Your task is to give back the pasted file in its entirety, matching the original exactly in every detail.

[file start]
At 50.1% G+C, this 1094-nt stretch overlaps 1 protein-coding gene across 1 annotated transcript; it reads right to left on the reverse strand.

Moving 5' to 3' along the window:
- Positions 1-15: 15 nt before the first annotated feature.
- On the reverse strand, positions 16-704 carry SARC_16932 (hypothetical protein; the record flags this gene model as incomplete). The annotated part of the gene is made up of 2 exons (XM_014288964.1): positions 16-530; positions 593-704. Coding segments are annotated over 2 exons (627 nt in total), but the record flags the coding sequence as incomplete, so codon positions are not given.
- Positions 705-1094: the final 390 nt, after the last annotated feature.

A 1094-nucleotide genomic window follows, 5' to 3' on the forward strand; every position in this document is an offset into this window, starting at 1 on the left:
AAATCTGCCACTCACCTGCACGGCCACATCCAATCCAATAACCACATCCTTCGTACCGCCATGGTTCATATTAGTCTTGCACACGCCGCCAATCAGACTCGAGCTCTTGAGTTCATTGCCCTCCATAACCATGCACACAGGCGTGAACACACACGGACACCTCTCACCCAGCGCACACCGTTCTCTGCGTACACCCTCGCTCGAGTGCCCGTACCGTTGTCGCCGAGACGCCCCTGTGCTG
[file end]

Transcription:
At 50.1% G+C, this 1094-nt stretch overlaps 1 protein-coding gene across 1 annotated transcript; it reads right to left on the reverse strand.

Moving 5' to 3' along the window:
- Positions 1-15: 15 nt before the first annotated feature.
- On the reverse strand, positions 16-704 carry SARC_16932 (hypothetical protein; the record flags this gene model as incomplete). The annotated part of the gene is made up of 2 exons (XM_014288964.1): positions 16-530; positions 593-704. Coding segments are annotated over 2 exons (627 nt in total), but the record flags the coding sequence as incomplete, so codon positions are not given.
- Positions 705-1094: the final 390 nt, after the last annotated feature.

A 1094-nucleotide genomic window follows, 5' to 3' on the forward strand; every position in this document is an offset into this window, starting at 1 on the left:
AAATCTGCCACTCACCTGCACGGCCACATCCAATCCAATAACCACATCCTTCGTACCGCCATGGTTCATATTAGTCTTGCACACGCCGCCAATCAGACTCGAGCTCTTGAGTTCATTGCCCTCCATAACCATGCACACAGGCGTGAACACACACGGACACCTCTCACCCAGCGCACACCGTTCTCTGCGTACACCCTCGCTCGAGTGCCCGTACCGTTGTCGCCGAGACGCCCCTGTGCTG